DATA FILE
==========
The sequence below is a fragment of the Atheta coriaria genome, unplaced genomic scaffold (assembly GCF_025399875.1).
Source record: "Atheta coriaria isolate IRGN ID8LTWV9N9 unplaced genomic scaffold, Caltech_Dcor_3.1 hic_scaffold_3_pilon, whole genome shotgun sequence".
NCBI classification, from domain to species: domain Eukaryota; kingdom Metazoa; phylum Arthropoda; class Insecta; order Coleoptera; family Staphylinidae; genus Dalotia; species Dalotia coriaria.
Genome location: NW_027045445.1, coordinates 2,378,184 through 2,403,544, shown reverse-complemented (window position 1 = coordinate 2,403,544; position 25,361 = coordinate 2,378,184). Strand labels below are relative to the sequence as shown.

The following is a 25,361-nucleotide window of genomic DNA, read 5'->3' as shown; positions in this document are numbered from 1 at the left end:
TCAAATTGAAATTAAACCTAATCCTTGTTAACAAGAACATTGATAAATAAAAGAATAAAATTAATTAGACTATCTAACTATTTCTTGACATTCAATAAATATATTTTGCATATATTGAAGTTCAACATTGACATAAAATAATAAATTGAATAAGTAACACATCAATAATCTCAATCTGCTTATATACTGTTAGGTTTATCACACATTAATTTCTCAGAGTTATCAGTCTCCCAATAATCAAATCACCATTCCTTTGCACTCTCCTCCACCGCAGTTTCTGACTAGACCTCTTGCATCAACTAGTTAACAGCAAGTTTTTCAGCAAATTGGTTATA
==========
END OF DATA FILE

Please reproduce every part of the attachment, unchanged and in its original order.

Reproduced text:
The sequence below is a fragment of the Atheta coriaria genome, unplaced genomic scaffold (assembly GCF_025399875.1).
Source record: "Atheta coriaria isolate IRGN ID8LTWV9N9 unplaced genomic scaffold, Caltech_Dcor_3.1 hic_scaffold_3_pilon, whole genome shotgun sequence".
NCBI classification, from domain to species: domain Eukaryota; kingdom Metazoa; phylum Arthropoda; class Insecta; order Coleoptera; family Staphylinidae; genus Dalotia; species Dalotia coriaria.
Genome location: NW_027045445.1, coordinates 2,378,184 through 2,403,544, shown reverse-complemented (window position 1 = coordinate 2,403,544; position 25,361 = coordinate 2,378,184). Strand labels below are relative to the sequence as shown.

The following is a 25,361-nucleotide window of genomic DNA, read 5'->3' as shown; positions in this document are numbered from 1 at the left end:
TCAAATTGAAATTAAACCTAATCCTTGTTAACAAGAACATTGATAAATAAAAGAATAAAATTAATTAGACTATCTAACTATTTCTTGACATTCAATAAATATATTTTGCATATATTGAAGTTCAACATTGACATAAAATAATAAATTGAATAAGTAACACATCAATAATCTCAATCTGCTTATATACTGTTAGGTTTATCACACATTAATTTCTCAGAGTTATCAGTCTCCCAATAATCAAATCACCATTCCTTTGCACTCTCCTCCACCGCAGTTTCTGACTAGACCTCTTGCATCAACTAGTTAACAGCAAGTTTTTCAGCAAATTGGTTATA